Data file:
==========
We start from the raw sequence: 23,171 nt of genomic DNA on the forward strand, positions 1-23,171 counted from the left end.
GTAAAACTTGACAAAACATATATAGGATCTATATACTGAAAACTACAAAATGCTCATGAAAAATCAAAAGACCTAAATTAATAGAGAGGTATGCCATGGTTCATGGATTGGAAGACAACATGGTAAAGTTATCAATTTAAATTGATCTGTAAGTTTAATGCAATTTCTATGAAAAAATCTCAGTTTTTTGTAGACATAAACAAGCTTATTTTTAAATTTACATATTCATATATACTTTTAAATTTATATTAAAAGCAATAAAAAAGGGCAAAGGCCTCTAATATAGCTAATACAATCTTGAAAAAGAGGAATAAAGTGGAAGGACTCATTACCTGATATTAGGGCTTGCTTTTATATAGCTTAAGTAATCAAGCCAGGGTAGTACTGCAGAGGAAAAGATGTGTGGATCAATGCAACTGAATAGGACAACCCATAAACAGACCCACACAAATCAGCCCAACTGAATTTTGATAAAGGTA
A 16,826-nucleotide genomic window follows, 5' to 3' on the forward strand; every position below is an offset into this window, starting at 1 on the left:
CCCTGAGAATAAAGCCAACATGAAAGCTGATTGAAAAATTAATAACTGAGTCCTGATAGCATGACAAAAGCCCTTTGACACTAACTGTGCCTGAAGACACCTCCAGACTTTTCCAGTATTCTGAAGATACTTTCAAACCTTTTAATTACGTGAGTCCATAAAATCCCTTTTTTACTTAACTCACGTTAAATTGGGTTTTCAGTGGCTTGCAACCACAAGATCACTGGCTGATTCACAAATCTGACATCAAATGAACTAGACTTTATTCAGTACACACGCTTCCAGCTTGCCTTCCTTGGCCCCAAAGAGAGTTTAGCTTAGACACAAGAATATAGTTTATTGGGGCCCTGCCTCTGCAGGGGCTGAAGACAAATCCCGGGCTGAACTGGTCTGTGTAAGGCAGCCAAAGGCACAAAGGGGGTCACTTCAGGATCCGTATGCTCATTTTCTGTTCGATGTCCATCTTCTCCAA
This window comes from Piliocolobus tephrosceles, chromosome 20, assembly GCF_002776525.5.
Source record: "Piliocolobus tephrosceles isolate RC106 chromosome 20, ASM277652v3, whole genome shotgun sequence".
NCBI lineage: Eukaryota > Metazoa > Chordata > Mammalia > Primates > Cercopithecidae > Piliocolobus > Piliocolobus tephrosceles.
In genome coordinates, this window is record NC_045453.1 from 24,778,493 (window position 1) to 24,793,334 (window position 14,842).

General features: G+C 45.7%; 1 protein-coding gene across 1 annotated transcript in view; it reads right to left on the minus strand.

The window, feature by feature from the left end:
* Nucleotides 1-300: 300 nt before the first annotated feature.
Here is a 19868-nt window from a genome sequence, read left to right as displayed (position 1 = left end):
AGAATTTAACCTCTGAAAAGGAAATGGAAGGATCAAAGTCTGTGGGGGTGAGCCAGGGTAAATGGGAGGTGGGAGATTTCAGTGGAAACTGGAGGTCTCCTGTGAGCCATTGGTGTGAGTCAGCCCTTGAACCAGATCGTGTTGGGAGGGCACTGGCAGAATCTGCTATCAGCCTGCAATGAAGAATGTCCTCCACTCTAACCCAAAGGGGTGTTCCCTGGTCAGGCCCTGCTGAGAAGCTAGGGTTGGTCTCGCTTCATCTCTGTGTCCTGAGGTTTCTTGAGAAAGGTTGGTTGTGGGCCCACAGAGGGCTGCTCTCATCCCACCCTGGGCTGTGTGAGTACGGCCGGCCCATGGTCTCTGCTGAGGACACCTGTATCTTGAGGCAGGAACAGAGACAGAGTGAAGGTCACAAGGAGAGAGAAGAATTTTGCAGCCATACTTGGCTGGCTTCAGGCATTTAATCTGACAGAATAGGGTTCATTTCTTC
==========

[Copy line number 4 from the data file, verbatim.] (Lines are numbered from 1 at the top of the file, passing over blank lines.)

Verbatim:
CCCTGAGAATAAAGCCAACATGAAAGCTGATTGAAAAATTAATAACTGAGTCCTGATAGCATGACAAAAGCCCTTTGACACTAACTGTGCCTGAAGACACCTCCAGACTTTTCCAGTATTCTGAAGATACTTTCAAACCTTTTAATTACGTGAGTCCATAAAATCCCTTTTTTACTTAACTCACGTTAAATTGGGTTTTCAGTGGCTTGCAACCACAAGATCACTGGCTGATTCACAAATCTGACATCAAATGAACTAGACTTTATTCAGTACACACGCTTCCAGCTTGCCTTCCTTGGCCCCAAAGAGAGTTTAGCTTAGACACAAGAATATAGTTTATTGGGGCCCTGCCTCTGCAGGGGCTGAAGACAAATCCCGGGCTGAACTGGTCTGTGTAAGGCAGCCAAAGGCACAAAGGGGGTCACTTCAGGATCCGTATGCTCATTTTCTGTTCGATGTCCATCTTCTCCAA